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Case history: 17-year-old female with large, solid adnexal mass.

What is the diagnosis?

  1. Germ cell tumor
  2. Carcinoid tumor arising in mature teratoma.
  3. Sex cord-stromal tumor.
  4. Endometrioid carcinoma arising in endometriosis.

Answer:

Correct answer ā€œCā€. Sex cord stromal neoplasm.

Discussion:

The morphologic features are typical of sex cord tumor with annular tubules (SCTAT). These tumors are rare and account for less than 1% of sex cord stromal tumors of the ovary. Approximately two thirds of SCTATs occur sporadically with wide age range at presentation and about one third is seen in patients with Peutz-Jeghers syndrome (germline mutation in STK11 gene), who are generally younger. Tumors associated with Peutz-Jeghers syndrome are usually bilateral, small (open microscopic) and multifocal. In contrast, sporadic tumors are typically larger than 3 cm in size and unilateral.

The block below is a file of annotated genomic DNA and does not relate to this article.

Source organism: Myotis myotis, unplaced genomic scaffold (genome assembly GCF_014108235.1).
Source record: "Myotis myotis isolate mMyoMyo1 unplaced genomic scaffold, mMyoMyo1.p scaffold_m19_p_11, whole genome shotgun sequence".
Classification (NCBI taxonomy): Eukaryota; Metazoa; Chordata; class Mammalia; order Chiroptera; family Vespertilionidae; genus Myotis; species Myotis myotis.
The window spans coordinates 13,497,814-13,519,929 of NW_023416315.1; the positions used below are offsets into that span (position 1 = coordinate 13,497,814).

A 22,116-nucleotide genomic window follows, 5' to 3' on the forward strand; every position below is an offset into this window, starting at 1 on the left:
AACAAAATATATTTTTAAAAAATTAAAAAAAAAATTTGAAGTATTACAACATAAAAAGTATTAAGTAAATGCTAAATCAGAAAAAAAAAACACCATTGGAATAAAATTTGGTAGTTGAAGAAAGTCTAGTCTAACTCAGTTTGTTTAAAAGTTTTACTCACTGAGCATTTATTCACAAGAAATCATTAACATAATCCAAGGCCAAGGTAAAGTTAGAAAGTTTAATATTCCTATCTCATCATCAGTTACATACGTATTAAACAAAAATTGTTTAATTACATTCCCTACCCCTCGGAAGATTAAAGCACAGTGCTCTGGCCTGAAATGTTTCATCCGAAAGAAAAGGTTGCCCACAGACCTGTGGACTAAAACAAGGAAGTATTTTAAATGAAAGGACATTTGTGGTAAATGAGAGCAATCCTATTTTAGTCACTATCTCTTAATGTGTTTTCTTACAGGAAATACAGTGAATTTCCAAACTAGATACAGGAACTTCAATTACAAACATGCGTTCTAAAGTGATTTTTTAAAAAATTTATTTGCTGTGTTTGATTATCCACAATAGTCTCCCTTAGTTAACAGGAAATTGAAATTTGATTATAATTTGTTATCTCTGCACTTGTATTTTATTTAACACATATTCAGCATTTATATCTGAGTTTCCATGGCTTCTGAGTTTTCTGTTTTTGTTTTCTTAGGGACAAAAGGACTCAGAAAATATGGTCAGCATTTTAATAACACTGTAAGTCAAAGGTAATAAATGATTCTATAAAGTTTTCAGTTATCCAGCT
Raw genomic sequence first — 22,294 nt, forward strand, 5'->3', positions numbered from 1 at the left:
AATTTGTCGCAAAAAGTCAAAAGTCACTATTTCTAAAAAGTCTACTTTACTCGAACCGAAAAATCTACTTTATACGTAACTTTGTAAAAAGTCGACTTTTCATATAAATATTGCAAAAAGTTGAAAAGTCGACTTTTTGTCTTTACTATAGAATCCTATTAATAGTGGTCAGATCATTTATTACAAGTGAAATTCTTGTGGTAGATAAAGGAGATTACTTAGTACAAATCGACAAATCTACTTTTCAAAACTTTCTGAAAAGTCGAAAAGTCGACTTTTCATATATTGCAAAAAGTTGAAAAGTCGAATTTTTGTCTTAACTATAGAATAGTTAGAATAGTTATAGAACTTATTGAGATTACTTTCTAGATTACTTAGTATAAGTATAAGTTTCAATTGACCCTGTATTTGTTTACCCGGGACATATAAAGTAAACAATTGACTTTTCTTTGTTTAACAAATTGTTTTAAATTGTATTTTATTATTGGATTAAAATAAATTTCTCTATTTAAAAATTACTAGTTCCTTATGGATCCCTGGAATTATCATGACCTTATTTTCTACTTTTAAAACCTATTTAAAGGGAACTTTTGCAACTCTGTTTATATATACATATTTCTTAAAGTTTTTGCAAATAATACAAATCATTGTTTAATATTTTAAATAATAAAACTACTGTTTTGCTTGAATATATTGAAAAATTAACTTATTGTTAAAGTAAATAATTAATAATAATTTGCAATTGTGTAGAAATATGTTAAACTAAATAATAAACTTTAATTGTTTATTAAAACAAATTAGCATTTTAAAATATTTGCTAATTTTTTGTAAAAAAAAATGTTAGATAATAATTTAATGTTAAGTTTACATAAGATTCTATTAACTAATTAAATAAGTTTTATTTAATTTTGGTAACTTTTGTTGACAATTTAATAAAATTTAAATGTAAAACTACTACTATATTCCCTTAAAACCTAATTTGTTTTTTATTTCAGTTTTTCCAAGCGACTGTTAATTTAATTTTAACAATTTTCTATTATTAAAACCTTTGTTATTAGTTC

The tumor is composed of nodular aggregates and islands of simple or complex annular tubules that lack lumina. The cells lining the tubules have typical antipodal arrangement of the nuclei. Cores of eosinophilic hyalin material are seen within the nodules that are embedded in the dense hyalinized stroma. Immunohistochemical profile, although IHC is not necessarily required for diagnosis, is typical of what is expected for ovarian sex cord tumor (i.e. positive inhibin, calretinin, SF-1, WT-1 and negative EMA).

Tumors associated with the syndrome are almost invariably benign. However, approximately 20% of sporadic tumors have a low grade malignant course.

References:

Kurman et al. WHO Classification of Tumors of Female Reproductive Organs. 4th edition. International agency for Research on Cancer, Lyon 2014


Case contributed by Anna Yemelyanova, M.D., Professor, Anatomic Pathology, UAB Department of Pathology